If you are running Oracle Names on a machine managed by an Oracle Intelligent Agent, it is assumed that the databases have already been registered with a Names Server and their aliases are defined by the GLOBAL_DBNAME parameters in the listener.ora files.
The Intelligent Agent 8.0.4 does not use Oracle Names to discover services it manages. It uses GLOBAL_DBNAME parameters in listener.ora files to determine which databases that listener services. This name appears in the Enterprise Manager Console Navigator as the database name to be managed.
The GLOBAL_DBNAME parameter typically describes the name of the database as it is registered with the Names Server, for example, the name and domain of the database as given in the database initialization parameter file. Values of the GLOBAL_DBNAME parameters must be unique.
When running jobs or monitoring events in this environment, the Intelligent Agent does not resolve database aliases via Oracle Names, the Agent will generate its own TNS connect string using the Bequeath Protocol.
If you are planning to manage two or more Oracle databases on the same node, make sure the GLOBAL_DBNAME parameter in your listener.ora file is different for each database.
The necessary dbsnmp user account (with password "dbsnmp") and the SNMPAGENT role for the Intelligent Agent is contained in catsnmp.sql. The catsnmp.sql script is installed with the database. When an Oracle database is installed, the catsnmp.sql script is automatically run by catalog.sql
For security reasons, the customer may need to change the user/password for the Intelligent Agent's database logon. The default account is dbsnmp and the default password is dbsnmp. To change the user name and password to something other than dbsnmp/dbsnmp, you need to open, edit, and rerun catsnmp.sql for your own user and password. You will then need to edit SNMP_RW.ora, adding the following parameters:
To determine whether the SNMPAGENT role exists in a database, enter the following SQL command:
If the SNMPAGENT role does not appear, run the catsnmp.sql script on the database.
If you already have several versions of the database running, you must run the catsnmp.sql script on each of these database in order to have the correct setup for all the grants and views the agent needs to contact.
To run the script, you must log in as SYS or INTERNAL.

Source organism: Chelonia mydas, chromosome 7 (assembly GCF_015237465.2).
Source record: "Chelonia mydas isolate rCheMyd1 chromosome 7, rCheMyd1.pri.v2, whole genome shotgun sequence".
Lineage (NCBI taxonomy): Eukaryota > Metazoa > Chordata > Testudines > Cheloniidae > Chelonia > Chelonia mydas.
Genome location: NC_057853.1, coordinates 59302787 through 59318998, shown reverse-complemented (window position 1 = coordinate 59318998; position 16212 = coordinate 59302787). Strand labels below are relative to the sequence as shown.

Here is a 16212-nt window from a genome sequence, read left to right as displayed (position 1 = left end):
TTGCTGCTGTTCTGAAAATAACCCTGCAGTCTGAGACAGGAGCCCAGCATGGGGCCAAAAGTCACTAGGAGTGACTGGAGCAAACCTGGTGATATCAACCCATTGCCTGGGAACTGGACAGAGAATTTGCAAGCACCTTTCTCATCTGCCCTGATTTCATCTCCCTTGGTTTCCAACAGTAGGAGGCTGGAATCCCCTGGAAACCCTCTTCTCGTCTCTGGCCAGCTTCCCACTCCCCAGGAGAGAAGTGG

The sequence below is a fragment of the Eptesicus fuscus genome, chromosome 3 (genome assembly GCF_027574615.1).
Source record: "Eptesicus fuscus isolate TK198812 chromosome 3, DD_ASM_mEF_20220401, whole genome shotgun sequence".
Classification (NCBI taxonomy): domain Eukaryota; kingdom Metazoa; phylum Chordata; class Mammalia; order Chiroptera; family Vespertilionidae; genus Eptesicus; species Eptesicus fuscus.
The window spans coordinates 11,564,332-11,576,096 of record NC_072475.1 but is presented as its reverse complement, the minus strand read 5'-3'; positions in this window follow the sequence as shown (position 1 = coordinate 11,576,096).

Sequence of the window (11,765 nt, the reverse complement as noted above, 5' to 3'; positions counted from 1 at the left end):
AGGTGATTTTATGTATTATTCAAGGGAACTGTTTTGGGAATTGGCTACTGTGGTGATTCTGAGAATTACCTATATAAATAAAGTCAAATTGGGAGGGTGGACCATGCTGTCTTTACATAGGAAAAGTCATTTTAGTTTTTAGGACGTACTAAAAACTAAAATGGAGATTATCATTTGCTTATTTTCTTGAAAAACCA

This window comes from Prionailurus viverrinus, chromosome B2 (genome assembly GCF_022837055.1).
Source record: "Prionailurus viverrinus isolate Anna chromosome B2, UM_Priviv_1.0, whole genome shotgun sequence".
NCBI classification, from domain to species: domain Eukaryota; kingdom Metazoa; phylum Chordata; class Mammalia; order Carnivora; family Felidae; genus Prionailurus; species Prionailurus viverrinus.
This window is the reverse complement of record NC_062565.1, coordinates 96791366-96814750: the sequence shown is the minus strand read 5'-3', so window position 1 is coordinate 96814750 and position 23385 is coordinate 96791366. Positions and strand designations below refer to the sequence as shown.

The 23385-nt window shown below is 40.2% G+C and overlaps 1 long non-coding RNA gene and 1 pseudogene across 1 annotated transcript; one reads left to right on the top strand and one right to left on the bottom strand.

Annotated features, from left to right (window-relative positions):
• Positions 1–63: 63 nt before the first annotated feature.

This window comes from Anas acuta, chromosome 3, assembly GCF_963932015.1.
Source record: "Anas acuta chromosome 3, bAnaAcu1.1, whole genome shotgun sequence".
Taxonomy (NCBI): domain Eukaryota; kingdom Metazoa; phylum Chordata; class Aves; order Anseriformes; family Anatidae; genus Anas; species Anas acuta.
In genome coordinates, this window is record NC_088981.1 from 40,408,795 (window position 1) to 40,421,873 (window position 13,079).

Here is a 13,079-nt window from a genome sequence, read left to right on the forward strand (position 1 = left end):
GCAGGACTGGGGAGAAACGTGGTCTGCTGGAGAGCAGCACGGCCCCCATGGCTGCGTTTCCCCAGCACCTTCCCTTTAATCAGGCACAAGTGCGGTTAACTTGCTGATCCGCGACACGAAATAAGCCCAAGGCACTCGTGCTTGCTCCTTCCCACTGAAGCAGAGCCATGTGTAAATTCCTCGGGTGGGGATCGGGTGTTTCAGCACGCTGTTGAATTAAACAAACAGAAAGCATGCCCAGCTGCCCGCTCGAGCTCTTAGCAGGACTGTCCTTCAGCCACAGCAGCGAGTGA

Beginning with 7.3.3, the Intelligent Agent has a built-in auto-discovery feature that automatically generates the needed configuration files containing information about services to be managed, each time the process is started. The following three files are created/appended during the discovery process:
When the agent is started, the auto-discovery process reads configuration parameters from the following sources:
The discovery process extracts the services installed on that node and compiles the configuration files listed previously.
Beginning with 7.3.4 and 8.0.3, the agent compiles SID information for each ORACLE_HOME, either from the ORATAB file(UNIX) or the NT registry. The agent then parses the listener.ora files for related SID and listener information. If the listener.ora contains a GLOBAL_DBNAME section, the agent sets the database service name to the GLOBAL_DBNAME variable. If the variable does not exist, the agent looks for a tnsnames.ora that contains a valid service name for the SIDs on that machine. If the agent cannot find one, a service name called <SID>_<HOSTNAME> is created for each SID.
NOTE: In 7.3.3 and earlier versions, the Agent does not use the GLOBAL_DBNAME.
NOTE: If multiple aliases exist for the same instance in the tnsnames.ora, the agent uses the one listed first. If you prefer to use a different alias, reorder the tnsnames.ora entries and restart the Agent.
NOTE: If you have more than one database instance on a machine and you are using GLOBAL_DBNAME parameter in the listener.ora file, these instances need to have a unique GLOBAL_DBNAME in the listener.ora. You may have to do edit the listener.ora manually.
An example of snmp_ro.ora from an 8.0.3 Agent on NT:
snmp.visibleservices = (LISTENER, sanfran.us.oracle.com) snmp.shortname.LISTENER = LISTENER snmp.longname.LISTENER = LISTENER_HOTATE snmp.configfile.LISTENER = C:\ORANT\Net80\admin istener.ora snmp.SID.sanfran.us.oracle.com = ORCL snmp.oraclehome.sanfran.us.oracle.com = C:\ORANT snmp.address.sanfran.us.oracle.com = (DESCRIPTION =(ADDRESS_LIST =(ADDRESS =(COMMUNITY = TCP.world)(PROTOCOL = TCP)(Host = hotate.us.oracle.com)(Port = 1526)))(CONNECT_DATA =(SID = ORCL)(GLOBAL_NAME = sanfran.us.oracle.com))) ifile = C:\ORANT\net80\admin mp_rw.ora
An example of snmp_rw.ora from a 8.0.3 Agent on NT:
snmp.contact.LISTENER = "" snmp.index.LISTENER = 1 snmp.contact.sanfran.us.oracle.com = "" snmp.index.sanfran.us.oracle.com = 2
For more information about enabling tracing, refer to Tracing the Intelligent Agent
Agent searches for these files in the following directories and order:
1. $(if such an environment variable exists for the user starting the Agent)
1a. (NT) TNS_ADMIN variable in Control Panel -> System -> Environment
1b. (NT) TNS_ADMIN key in the NT Registry
2. on UNIX systems, in the /etc or /var/opt/oracle
(UNIX) All versions of the Unix discovery script allow the use of the TNS_ADMIN variable to locate input configuration files (listener.ora and tnsnames.ora). Only post-8.0.3/7.3.4 versions correctly write the output files (snmp_ro.ora and snmp_rw.ora) into TNS_ADMIN, if it is set.
(NT) In addition to the above, beginning with 8.0.5, the discovery script also reads the TNS_ADMIN value from the NT Registry.